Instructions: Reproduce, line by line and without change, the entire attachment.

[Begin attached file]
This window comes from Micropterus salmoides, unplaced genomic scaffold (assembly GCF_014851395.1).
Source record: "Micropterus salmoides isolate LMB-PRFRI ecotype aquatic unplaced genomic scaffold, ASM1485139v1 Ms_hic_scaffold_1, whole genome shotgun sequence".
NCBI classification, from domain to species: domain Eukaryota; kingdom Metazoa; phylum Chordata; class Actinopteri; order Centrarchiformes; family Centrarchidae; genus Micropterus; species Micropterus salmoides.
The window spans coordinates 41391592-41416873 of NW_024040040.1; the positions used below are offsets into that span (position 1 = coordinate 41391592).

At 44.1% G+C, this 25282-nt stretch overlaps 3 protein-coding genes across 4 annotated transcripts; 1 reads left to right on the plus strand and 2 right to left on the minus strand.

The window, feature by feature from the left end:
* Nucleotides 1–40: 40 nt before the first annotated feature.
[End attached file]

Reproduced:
This window comes from Micropterus salmoides, unplaced genomic scaffold (assembly GCF_014851395.1).
Source record: "Micropterus salmoides isolate LMB-PRFRI ecotype aquatic unplaced genomic scaffold, ASM1485139v1 Ms_hic_scaffold_1, whole genome shotgun sequence".
NCBI classification, from domain to species: domain Eukaryota; kingdom Metazoa; phylum Chordata; class Actinopteri; order Centrarchiformes; family Centrarchidae; genus Micropterus; species Micropterus salmoides.
The window spans coordinates 41391592-41416873 of NW_024040040.1; the positions used below are offsets into that span (position 1 = coordinate 41391592).

At 44.1% G+C, this 25282-nt stretch overlaps 3 protein-coding genes across 4 annotated transcripts; 1 reads left to right on the plus strand and 2 right to left on the minus strand.

The window, feature by feature from the left end:
* Nucleotides 1–40: 40 nt before the first annotated feature.